Fig. 7
figure 7

BSE-SEM images and EDS X-ray maps of the cross-sectioned samples from the P wreck: (a) P-1(s), (b) P-1(p), (c) P-2(p) and (d) P-3(p)

Corrosion behaviour of historic vs modern alloys

Exfoliation test

EXCO test was performed on historic alloys both from P and B aircraft, as well as on 2017A and 2024 modern alloys, to compare their susceptibility to exfoliation.

As recommended by ASTM G34 [26], since none of the specimens reached the maximum exfoliation level before the end of the test, after 96 h of exposure all the samples were extracted from the test solution, dried and photographed for comparison with the reference images. Visual observation, combined with 3D digital microscopy images taken on the surface of samples (dried after EXCO) and optical images of cross-sections (Fig. 8), allowed to classify the degree of exfoliation of historic and modern samples.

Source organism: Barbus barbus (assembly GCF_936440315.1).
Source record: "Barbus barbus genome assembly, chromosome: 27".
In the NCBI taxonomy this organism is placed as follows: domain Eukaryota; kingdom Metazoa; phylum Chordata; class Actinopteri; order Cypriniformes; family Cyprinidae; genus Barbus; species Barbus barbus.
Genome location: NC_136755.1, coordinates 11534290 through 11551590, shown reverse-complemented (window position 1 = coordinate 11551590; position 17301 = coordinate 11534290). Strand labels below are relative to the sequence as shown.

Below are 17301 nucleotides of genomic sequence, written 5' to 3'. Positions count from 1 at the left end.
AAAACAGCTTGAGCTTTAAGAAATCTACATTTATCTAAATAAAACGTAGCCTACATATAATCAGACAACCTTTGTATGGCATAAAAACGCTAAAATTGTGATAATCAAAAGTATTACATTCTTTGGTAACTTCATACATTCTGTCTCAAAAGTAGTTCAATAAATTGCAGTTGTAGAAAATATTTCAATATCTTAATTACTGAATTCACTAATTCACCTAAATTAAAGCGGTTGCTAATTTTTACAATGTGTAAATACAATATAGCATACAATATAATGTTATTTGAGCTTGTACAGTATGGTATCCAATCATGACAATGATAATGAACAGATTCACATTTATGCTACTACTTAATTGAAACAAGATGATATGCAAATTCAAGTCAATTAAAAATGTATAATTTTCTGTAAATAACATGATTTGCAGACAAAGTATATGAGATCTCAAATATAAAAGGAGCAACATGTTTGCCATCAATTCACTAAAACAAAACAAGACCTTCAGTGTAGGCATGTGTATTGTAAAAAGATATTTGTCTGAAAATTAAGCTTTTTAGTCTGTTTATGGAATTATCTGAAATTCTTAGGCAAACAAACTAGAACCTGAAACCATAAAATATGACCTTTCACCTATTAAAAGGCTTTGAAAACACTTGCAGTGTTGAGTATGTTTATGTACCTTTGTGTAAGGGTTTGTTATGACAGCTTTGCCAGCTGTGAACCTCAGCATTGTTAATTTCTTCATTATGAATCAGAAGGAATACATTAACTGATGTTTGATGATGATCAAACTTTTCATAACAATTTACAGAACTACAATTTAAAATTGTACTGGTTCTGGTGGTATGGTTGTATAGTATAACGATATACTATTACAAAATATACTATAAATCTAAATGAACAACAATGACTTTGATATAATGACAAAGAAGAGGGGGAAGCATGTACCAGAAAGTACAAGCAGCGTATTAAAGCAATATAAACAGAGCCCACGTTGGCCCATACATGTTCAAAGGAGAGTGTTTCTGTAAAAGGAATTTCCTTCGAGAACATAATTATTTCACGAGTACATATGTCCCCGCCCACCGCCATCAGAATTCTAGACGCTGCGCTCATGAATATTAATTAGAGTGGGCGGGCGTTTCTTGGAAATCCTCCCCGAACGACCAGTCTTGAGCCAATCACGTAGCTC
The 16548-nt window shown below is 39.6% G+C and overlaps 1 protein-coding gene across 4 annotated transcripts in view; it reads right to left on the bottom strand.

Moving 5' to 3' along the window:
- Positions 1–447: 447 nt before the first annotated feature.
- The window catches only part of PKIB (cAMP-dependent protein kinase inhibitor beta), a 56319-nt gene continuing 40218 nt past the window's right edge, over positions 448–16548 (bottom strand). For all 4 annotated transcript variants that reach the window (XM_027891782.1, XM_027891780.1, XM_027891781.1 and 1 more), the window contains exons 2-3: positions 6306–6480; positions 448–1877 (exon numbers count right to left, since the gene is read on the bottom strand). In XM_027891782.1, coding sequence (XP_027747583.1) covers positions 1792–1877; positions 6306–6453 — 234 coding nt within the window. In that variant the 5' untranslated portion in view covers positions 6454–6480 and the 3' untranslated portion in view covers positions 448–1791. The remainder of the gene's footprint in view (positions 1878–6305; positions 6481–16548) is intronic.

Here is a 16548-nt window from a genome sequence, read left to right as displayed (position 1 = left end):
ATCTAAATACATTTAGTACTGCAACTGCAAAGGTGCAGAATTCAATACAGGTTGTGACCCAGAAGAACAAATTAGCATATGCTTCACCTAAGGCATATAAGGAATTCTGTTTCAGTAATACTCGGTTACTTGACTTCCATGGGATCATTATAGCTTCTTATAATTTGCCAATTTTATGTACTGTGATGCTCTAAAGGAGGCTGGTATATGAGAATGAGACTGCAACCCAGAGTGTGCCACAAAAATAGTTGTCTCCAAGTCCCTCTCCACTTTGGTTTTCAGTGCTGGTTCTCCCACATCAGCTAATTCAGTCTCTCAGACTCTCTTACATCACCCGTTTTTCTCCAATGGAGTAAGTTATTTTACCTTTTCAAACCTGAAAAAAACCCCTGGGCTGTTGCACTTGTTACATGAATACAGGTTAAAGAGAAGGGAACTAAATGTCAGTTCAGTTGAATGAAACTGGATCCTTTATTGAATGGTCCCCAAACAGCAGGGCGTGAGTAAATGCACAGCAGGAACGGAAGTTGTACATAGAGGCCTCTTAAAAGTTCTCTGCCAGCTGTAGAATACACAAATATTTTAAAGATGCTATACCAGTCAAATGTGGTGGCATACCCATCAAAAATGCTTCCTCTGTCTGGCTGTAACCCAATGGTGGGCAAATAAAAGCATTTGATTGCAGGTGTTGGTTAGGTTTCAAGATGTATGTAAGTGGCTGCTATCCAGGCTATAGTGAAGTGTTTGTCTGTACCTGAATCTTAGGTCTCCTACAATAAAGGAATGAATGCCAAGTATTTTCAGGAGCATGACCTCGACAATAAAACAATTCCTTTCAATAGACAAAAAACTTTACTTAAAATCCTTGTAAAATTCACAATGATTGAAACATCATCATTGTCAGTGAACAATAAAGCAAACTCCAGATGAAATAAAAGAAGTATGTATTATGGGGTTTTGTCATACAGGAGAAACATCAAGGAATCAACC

Fig. 8
figure 8

Optical macrographs of the exposed surface and cross-section images of exfoliated samples after EXCO test (96 h). Under the macrographs is indicated the degree of exfoliation following the classification provided by ASTM G34 (Pt = pitting; EA = superficial exfoliation; EB = moderate exfoliation; EC = severe exfoliation; ED = very severe exfoliation)